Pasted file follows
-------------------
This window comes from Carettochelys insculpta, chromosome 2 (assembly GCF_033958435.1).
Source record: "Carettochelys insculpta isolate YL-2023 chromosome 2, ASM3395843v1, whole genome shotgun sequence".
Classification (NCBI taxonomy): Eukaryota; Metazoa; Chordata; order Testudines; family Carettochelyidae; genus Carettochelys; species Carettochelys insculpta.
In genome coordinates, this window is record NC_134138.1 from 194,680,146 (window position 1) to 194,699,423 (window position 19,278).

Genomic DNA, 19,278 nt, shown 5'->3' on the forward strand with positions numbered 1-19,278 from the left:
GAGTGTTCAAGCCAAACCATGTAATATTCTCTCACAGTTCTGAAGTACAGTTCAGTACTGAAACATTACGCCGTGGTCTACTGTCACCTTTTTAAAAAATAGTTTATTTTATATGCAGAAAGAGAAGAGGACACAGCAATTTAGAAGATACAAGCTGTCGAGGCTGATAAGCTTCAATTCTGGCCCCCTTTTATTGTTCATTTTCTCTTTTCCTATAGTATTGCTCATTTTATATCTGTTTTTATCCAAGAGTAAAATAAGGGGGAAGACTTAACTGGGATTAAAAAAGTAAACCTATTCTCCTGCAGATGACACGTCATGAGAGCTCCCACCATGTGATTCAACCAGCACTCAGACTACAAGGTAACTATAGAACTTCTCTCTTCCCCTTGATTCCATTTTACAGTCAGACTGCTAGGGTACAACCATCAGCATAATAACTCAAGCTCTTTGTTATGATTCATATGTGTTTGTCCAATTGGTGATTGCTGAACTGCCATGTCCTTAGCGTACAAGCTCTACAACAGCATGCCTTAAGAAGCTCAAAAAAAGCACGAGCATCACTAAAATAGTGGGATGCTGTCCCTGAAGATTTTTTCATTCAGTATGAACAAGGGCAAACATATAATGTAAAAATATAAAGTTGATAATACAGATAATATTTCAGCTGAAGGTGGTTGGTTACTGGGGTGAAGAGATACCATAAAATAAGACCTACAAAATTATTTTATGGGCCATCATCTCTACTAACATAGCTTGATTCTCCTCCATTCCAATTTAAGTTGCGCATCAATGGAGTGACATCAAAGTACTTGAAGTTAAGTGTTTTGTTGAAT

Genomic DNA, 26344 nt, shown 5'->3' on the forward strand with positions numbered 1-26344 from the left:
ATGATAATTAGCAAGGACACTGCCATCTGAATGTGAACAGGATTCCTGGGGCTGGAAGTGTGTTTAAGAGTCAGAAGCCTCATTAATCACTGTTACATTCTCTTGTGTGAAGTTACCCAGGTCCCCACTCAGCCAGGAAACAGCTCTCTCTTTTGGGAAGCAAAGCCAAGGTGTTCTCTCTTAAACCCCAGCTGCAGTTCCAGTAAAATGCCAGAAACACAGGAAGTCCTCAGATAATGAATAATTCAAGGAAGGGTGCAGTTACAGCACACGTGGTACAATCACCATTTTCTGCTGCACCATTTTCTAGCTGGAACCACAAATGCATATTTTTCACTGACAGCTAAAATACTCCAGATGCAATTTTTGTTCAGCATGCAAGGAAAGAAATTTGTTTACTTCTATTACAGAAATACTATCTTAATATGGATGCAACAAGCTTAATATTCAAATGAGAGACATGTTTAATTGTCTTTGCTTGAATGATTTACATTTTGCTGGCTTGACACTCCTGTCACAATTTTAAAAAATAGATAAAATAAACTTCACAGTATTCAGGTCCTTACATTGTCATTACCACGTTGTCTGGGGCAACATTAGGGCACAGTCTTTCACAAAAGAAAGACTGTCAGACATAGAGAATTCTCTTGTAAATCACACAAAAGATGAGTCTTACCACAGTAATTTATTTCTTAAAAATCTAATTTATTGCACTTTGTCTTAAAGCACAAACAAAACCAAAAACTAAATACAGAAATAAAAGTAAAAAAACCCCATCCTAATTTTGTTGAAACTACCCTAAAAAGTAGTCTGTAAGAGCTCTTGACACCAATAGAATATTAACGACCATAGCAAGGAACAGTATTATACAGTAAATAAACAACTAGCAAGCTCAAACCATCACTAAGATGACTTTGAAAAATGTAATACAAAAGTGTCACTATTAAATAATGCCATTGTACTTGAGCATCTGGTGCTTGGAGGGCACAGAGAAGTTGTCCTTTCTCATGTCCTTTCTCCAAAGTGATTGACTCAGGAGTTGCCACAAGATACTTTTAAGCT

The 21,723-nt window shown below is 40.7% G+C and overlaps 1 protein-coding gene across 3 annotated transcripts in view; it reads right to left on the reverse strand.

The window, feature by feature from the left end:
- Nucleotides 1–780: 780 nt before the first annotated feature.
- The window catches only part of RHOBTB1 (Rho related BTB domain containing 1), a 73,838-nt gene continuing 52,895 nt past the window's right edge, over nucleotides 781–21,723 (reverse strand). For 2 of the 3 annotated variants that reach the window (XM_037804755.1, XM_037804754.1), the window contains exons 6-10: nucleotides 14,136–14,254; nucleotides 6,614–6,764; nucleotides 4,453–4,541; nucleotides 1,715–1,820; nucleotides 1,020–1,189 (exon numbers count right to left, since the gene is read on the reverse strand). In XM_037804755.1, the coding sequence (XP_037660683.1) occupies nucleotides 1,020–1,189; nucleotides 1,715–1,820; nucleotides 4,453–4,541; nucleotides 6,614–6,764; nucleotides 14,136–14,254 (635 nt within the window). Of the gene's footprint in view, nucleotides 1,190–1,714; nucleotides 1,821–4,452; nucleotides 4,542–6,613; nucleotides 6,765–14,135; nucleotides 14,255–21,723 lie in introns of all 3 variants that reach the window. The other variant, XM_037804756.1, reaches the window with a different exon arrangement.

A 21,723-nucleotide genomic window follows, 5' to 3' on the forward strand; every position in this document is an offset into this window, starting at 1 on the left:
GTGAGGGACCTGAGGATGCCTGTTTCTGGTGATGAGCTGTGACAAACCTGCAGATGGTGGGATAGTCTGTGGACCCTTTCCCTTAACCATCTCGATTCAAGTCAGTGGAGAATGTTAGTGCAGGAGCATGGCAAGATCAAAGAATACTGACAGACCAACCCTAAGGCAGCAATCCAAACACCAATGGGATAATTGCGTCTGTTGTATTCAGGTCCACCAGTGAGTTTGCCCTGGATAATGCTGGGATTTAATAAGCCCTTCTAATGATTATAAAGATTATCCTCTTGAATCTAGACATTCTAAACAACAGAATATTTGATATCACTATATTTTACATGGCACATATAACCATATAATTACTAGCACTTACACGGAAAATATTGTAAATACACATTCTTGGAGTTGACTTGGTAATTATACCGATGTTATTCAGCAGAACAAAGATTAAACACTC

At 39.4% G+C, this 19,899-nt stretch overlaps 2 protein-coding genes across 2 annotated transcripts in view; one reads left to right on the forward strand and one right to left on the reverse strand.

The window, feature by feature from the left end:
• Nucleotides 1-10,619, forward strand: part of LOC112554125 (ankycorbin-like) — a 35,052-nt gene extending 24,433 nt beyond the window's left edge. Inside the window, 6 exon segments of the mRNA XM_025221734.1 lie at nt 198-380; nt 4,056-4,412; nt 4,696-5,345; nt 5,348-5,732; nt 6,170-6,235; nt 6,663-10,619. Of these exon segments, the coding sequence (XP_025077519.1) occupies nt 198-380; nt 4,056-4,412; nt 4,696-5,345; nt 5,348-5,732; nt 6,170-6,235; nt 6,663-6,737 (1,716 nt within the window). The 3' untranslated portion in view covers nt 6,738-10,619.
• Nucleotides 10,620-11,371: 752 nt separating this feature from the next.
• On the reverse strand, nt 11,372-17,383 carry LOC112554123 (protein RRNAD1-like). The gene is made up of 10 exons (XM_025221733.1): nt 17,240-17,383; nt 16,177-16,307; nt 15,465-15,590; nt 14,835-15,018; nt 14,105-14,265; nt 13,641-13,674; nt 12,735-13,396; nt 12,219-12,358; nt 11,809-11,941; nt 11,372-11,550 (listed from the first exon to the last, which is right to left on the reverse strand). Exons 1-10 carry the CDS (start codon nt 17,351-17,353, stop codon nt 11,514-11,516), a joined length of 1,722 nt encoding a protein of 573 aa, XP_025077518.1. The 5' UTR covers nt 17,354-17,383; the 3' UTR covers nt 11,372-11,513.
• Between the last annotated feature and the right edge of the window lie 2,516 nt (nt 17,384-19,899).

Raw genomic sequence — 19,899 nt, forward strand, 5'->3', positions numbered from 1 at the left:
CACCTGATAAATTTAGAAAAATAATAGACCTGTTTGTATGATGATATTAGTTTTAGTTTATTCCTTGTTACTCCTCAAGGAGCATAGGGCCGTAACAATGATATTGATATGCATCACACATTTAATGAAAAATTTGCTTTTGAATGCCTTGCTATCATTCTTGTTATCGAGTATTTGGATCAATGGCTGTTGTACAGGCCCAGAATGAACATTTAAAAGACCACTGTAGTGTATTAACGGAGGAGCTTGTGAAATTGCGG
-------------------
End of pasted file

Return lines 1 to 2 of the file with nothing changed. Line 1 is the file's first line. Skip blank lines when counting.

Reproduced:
This window comes from Carettochelys insculpta, chromosome 2 (assembly GCF_033958435.1).
Source record: "Carettochelys insculpta isolate YL-2023 chromosome 2, ASM3395843v1, whole genome shotgun sequence".